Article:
5. However, in practice, the proposed system remains very hierarchical, with much of the activity of the Independent Prison Monitors being directed by the Prison Monitoring Coordinators, who are in turn to be directed by the Chief Inspector of Prisons.

6. We note that the proposed system will cost more than the existing system and that there are now likely to be four, full-time Prison Monitoring Coordinators (PMCs), rather than three part-time PMCs, as originally envisaged.

7. We remain concerned that whilst the draft order specifies a minimum number of Prison Monitoring Coordinators, it does not specify a minimum number of Independent Prison Monitors or suggest a formula for the calculation of a minimum number, depending on the size and type of penal establishment.

8. Nor does the order specify the frequency with which Independent Prison Monitors must visit each penal establishment. Currently there is a statutory requirement for prisons to be visited by two Visiting Committee members every two weeks.

9. We are concerned that the provision for independent prison monitors to handle prisoner complaints has been substantially weakened. The only reference to this issue in the draft order is as follows:

7D(3) Rules made under Section 39 may make provision for assistance to be provided by independent prison monitors in any complaints process provided for under those rules.

The inference here is that IPMs should assist prisoners to lodge complaints via the SPS internal complaints system provided for under the Prison Rules.

10. There are a number of points we wish to raise in connection with this issue:

a. Often an intervention by a Visiting Committee member involves resolving an issue for a prisoner before it becomes a complaint. As Professor Coyle noted in his report: “It may also transpire that the prisoner does not have a complaint in the strict meaning of that word but wishes to seek the assistance of the Visiting Committee to resolve a personal problem or merely to seek information.”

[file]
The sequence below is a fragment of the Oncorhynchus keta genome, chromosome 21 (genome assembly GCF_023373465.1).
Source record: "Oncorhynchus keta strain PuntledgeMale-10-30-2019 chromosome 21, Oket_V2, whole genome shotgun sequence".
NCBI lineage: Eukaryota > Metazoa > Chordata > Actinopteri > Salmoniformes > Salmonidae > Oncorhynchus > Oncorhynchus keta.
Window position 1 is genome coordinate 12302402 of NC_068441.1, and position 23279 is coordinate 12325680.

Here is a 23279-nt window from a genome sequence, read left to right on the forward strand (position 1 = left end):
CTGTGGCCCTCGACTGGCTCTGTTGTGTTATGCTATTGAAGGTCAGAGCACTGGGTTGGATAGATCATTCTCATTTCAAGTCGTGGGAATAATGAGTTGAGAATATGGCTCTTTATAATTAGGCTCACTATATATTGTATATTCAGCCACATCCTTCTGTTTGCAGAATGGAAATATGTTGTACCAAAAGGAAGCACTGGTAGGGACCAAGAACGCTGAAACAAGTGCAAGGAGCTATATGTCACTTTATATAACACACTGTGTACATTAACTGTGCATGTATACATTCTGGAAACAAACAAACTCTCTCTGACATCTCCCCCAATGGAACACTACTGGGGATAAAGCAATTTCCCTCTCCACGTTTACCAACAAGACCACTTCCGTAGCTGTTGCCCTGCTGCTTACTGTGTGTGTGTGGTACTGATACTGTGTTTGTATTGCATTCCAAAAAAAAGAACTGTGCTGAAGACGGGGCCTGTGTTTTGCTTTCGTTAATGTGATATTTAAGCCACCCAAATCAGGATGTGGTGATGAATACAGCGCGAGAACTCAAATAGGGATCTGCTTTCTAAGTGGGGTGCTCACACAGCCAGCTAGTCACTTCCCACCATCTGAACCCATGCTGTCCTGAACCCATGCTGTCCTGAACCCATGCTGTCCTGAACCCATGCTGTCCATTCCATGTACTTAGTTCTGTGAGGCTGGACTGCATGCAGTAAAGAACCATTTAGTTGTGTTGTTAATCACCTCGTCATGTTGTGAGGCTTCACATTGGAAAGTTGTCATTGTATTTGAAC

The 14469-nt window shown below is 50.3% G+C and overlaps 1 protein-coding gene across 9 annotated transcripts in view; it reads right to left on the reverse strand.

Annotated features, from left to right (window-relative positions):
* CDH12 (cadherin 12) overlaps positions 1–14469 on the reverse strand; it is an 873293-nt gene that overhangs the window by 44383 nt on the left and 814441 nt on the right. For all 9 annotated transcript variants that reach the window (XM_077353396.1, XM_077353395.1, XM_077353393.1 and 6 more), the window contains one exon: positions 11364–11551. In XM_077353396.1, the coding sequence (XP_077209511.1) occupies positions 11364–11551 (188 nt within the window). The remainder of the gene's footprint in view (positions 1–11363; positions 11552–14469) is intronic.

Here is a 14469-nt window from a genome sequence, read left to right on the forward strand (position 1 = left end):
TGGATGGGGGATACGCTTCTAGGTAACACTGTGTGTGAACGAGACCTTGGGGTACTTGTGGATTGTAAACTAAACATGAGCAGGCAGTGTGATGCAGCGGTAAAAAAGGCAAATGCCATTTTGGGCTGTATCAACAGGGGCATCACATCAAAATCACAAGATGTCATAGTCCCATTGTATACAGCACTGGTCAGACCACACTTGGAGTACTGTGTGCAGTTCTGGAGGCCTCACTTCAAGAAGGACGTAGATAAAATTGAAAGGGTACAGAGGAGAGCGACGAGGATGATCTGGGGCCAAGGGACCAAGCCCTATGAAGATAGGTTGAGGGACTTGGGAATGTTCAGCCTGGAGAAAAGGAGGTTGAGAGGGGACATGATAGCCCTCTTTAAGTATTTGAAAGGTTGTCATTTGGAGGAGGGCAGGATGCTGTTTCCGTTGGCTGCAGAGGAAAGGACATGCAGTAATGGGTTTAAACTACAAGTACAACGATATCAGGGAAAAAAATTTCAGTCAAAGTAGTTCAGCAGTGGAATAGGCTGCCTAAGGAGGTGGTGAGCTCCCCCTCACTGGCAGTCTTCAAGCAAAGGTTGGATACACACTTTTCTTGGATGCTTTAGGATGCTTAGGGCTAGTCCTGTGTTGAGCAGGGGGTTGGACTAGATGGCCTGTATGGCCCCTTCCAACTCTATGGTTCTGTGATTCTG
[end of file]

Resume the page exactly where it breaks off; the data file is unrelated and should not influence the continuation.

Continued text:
b. It is crucial that prisoners have access to a means of raising concerns and complaints that is independent of the complaints system managed by the Scottish Prison Service (SPS). This is for the following reasons:

i. Many prisoners are mistrustful of the SPS complaints system.
ii. Some issues raised by prisoners require a quick resolution that the SPS complaints system is not capable of delivering.
iii. The SPS complaints system is paper-based and a significant proportion of the prison population has poor literacy skills.
iv. In some cases, prisoners are reluctant to lodge a complaint via the SPS internal complaints system for fear of recrimination (e.g. when complaining about the behaviour of a prison officer).

11. Prisons are closed environments where abuses of power are always a possibility. Unlike those who are in the care of the state or in receipt of public services in the community, persons deprived of their liberty require additional safeguards. Therefore it is absolutely vital that there remains a means by which prisoners can raise concerns (or complaints) which is independent and unconnected with the SPS internal complaints system.

12. We are mindful of the fact that prisoners are able to seek recourse to independent adjudication through the Scottish Public Services Ombudsman (SPSO) under the following circumstances:
“We look into complaints where a member of the public claims to have suffered injustice or hardship as a result of maladministration or service failure. We are the ‘last resort’, and look at complaints which have been through the formal complaints procedure of the organisation concerned.” (SPSO website)